Similarly, the results obtained by fluorescence microscopy of the co-culture model (Fig. 4C) showed a large decrease in viable C. albicans dispersed among oral fibroblasts in the presence of 1-monolaurin (125 µM). It is important to note there were some morphological changes in the oral fibroblast cells of the positive control group treated with fluconazole (Fig. 4B) as well as those of the monolaurin treated group (Fig. 4C) in comparison to the cells of the vehicle control group. While the overall density and the distribution of live fibroblasts (green color) may seem to be similar to the vehicle control, there may be a shortened or a less elongated appearance of the fibroblasts in the 2 tested groups, of monolaurin and fluconazole. A possible explanation is that a co-culture model of fibroblasts coexisting with Candida and an antifungal agent may present an exaggerated, sensitive effect on the morphology and distribution of fibroblast cells compared to cells tested under clinically relevant conditions. Thus, the oral fibroblast cells in co-culture model are considered to be “naked cells,” with more sensitivity to the treatments administered. Therefore, the cells may show more signs of stress when exposed to an antifungal agent compared to those of the vehicle control group.
As mentioned earlier, the safety of monolaurin, as a food additive and emulsifier was recognized as GRAS (Generally Recognized as Safe) by the FDA (Food and Drug Administration) for up to 100 mg/ml (Peterson & Schlievert, 2006). Not surprisingly, in our cytotoxicity assay, 1-monolaurin showed no toxicity to oral fibroblast cells. In this study, the lethal dosage of 1-monolaurin could not be calculated from a regression analysis since no concentration of monolaurin has resulted in 0% cell viability. Thus, 1-monolaurin showed no toxicity (up to 2,500 µM) to oral fibroblast cells and therefore was considered safe to be studied in future in vivo investigations.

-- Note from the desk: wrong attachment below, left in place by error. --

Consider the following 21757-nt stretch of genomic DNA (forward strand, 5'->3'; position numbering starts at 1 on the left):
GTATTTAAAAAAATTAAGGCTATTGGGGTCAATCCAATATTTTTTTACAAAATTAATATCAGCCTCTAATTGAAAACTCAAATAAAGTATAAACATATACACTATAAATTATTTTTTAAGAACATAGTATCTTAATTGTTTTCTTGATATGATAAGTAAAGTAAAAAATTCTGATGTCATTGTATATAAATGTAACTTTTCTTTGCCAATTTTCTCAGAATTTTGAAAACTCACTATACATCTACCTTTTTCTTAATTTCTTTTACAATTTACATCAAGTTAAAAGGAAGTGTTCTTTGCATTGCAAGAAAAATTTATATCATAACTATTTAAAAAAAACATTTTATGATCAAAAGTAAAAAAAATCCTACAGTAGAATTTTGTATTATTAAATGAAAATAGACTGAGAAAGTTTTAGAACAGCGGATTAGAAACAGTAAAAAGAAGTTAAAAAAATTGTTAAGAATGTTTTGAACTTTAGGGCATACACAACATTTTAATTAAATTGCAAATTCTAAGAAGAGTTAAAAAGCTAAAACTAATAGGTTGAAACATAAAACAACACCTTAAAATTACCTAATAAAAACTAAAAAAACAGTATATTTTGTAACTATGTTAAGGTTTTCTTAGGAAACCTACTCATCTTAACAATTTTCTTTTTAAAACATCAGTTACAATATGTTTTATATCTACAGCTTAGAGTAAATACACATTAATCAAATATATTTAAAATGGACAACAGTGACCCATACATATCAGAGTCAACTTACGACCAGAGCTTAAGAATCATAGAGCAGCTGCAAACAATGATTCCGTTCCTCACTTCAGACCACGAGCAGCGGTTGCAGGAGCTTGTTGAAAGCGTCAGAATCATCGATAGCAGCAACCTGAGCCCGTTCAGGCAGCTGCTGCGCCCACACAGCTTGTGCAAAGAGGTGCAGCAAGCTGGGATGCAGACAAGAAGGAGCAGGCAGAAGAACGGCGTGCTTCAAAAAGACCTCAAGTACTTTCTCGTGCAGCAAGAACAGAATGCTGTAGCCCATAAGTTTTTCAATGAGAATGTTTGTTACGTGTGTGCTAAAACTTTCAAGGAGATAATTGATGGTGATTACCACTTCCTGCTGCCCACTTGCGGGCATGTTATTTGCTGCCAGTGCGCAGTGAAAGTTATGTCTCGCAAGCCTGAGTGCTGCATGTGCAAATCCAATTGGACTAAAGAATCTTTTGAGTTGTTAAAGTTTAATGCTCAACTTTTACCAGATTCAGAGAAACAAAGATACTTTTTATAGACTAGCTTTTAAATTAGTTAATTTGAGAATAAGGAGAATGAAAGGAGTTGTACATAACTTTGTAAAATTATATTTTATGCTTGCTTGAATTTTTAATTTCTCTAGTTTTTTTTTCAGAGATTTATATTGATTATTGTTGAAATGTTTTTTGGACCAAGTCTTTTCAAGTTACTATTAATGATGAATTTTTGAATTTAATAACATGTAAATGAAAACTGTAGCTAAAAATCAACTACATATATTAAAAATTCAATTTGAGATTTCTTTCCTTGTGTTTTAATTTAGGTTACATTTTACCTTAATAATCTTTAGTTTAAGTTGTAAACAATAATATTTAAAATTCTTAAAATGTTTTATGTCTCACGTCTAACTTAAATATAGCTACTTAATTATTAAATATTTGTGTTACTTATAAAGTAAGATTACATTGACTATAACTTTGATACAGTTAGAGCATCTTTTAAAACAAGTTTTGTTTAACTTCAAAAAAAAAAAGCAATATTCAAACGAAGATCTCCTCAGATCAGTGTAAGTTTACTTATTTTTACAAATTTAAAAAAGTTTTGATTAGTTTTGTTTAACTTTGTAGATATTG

A major helpful analysis provided by the co-culture model was to study the inflammatory cytokines of the host by quantification of a panel of inflammatory markers, such as IL-1β, IL-6, IL-8, IL-10, and IL-17 (Arien, Vanham & Gali, 2011). Monolaurin 5% gel was previously shown to inhibit innate inflammatory responses, as it prevented vaginal SIV transmission in monkeys (Li et al., 2009). More specifically, glycerol monolaurate has inhibitory activity against the production of MIP-3α and other pro-inflammatory cytokines, and can inhibit mucosal signaling and block the inflammatory response to HIV-1 and SIV in vitro and in vivo (Li et al., 2009). In our current study, we tested gene expression of pro-inflammatory cytokines, IL-1α and IL-1β after treatments with 1-monolaurin at 62.5 µM and 125 µM. Our results showed a significant (p < 0.05) down-regulation of IL-1α with the treatments of 1-monolaurin treatments at 125 µM (Fig. 5C), while down-regulation of the IL-1β gene expression was achieved with monolaurin treatments at 62.5 µM. However, gene expression of IL-8 was not down-regulated in the biofilms treated with monolaurin. It can be concluded that monolaurin can modulate host response by down-regulating the gene expression of some of the pro-inflammatory cytokines, such as IL-1α and IL-1β. Future research interests may involve studying other pro-inflammatory as well as anti-inflammatory markers, such as IL-10, using the same co-culture model in order to provide a more comprehensive analysis of the drug’s ability to modulate host response and to determine if it can contribute to the anti-inflammatory mechanism in mammalian cells.